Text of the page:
New concepts in fair resource allocation

Fair resource allocation is usually studied in a static context, in which a fixed amount of resources is to be shared. In dynamic resource allocation one usually tries to assign resources instantaneously so that the average share of each user is split fairly. The exact definition of the average share may depend on the application, as different applications may require averaging over different time periods or time scales. Our main contribution is to introduce new refined definitions of fairness that take into account the time over which one averages the performance measures. In [39] E. Altman, K. Avrachenkov and S. Ramanath examine how the constraints on the averaging durations impact the amount of resources that each user gets. The authors apply this new concept in [68] to spectrum allocation and indoor-outdoor femtocells.

Self organization in cellular networks

Time-slots and frequencies are contended in cellular networks and their allocation is determined by base stations. For scalability purposes the resource allocation is decentralized, so that base stations do not share their information with each other. Actions are often taken based on partial information on the system. In particular, the statistics of the channels are often not available. Scheduling decisions of a base station concerning mobiles in its cell cause interference in other cells and there is thus a need to dynamically adjust to interference and to converge to a satisfactory operation point. This has motivated a large amount of work on self-organization in cellular networks based on OFDMA. E. Altman, Z. Altman, R. Combes (both from Orange Labs, Issy les Moulineaux) and M. Haddad have written a series of papers on self-organization. In [53] and [51] self-organization in interference coordination is studied. In [50] , R. Combes, Z. Altman and E. Altman, further propose and analyze a self-optimization method for coverage-capacity optimization in OFDMA networks with MIMO. Moreover, they study in [52] self-organization when adding relays so as to increase coverage. Static and dynamic resource sharing mechanisms are investigated. In the static case they use a queuing model to calculate the optimal resource sharing strategy and the maximal capacity of the network analytically. The influence of relay planning and number of deployed relays is investigated, and gains resulting from good planning are evaluated analytically. Self-optimizing dynamic resource allocation is tackled using a Markov Decision Process (MDP) model.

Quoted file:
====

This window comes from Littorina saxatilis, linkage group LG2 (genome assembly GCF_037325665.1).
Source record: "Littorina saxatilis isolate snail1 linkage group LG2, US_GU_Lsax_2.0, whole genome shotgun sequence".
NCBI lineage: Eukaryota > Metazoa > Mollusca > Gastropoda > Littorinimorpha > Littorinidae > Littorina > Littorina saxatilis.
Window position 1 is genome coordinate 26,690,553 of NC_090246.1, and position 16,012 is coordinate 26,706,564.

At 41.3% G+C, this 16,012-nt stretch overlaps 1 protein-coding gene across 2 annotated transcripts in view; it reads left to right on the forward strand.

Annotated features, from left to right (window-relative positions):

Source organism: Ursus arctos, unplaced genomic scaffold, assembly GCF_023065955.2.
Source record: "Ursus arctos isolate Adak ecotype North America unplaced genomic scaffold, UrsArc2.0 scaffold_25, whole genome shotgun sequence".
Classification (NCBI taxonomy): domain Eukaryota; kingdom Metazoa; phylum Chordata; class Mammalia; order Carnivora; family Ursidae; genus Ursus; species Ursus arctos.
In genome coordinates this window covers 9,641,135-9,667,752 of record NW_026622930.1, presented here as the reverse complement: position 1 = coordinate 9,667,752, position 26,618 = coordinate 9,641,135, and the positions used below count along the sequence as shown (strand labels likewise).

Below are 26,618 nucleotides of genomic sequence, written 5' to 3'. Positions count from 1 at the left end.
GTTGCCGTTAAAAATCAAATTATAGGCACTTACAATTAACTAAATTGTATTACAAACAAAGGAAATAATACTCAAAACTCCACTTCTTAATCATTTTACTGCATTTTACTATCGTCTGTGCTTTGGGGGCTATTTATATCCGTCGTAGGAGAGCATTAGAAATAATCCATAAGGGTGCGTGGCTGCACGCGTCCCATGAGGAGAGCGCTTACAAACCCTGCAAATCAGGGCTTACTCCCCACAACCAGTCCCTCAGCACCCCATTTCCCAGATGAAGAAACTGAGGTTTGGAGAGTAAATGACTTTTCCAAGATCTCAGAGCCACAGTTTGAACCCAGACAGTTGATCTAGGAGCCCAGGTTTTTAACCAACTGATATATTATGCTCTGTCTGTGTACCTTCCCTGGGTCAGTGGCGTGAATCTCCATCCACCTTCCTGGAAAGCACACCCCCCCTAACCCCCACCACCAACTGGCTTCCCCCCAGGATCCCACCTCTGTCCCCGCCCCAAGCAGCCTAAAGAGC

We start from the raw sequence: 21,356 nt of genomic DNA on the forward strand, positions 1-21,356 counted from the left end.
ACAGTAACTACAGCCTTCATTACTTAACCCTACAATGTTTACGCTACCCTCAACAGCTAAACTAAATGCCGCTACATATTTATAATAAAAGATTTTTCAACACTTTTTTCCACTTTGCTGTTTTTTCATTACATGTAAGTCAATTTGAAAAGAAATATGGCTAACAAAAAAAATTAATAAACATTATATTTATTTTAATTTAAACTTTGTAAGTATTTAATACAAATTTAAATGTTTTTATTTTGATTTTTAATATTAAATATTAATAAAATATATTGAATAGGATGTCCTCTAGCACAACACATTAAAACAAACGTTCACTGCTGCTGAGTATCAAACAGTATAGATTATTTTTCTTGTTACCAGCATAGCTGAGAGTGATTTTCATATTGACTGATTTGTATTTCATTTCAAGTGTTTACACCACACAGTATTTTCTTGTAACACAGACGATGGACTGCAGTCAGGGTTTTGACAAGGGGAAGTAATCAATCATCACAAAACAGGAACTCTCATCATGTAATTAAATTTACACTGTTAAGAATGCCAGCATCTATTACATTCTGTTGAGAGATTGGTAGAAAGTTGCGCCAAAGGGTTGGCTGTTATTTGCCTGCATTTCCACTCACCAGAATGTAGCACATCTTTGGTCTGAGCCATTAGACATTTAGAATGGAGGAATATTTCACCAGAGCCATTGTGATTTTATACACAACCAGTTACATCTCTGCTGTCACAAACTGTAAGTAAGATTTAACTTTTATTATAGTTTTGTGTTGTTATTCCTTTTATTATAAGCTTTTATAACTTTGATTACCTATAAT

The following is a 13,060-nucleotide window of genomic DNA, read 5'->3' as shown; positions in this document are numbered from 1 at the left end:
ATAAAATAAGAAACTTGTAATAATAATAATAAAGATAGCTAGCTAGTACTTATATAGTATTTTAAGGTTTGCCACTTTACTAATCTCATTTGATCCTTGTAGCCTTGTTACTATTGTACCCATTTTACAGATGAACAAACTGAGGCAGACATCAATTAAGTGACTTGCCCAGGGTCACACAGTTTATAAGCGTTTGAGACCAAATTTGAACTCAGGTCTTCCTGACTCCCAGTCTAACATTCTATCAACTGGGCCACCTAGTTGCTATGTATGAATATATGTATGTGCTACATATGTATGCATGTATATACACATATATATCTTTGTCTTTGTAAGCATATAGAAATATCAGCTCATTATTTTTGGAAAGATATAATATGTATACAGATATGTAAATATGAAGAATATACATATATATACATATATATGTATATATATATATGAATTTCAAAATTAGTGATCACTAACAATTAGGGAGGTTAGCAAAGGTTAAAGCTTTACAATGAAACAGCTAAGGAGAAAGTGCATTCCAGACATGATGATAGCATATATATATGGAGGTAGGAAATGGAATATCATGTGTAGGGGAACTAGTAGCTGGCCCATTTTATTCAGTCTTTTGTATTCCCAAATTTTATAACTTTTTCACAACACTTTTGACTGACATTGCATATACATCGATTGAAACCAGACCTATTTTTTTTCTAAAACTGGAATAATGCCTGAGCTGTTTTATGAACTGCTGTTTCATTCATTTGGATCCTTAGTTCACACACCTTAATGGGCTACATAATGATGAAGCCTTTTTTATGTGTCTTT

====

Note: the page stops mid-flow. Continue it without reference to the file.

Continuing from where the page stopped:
[52] received the Best Paper Award of the 7th International Conference on Network and Service Management, Paris, Oct. 24-28, 2011.

Self-organization has also been used in the past to obtain opportunistic scheduling in a way that achieves proportional fair resource sharing. In [23] , R. Combes, Z. Altman (both from Orange Labs, Issy les Moulineaux) and E. Altman, have extended this to the general α-fair concept. A dynamic choice of the factor α is proposed, which has the interpretation of trading optimality with fairness in a dynamic way.

Dynamic networks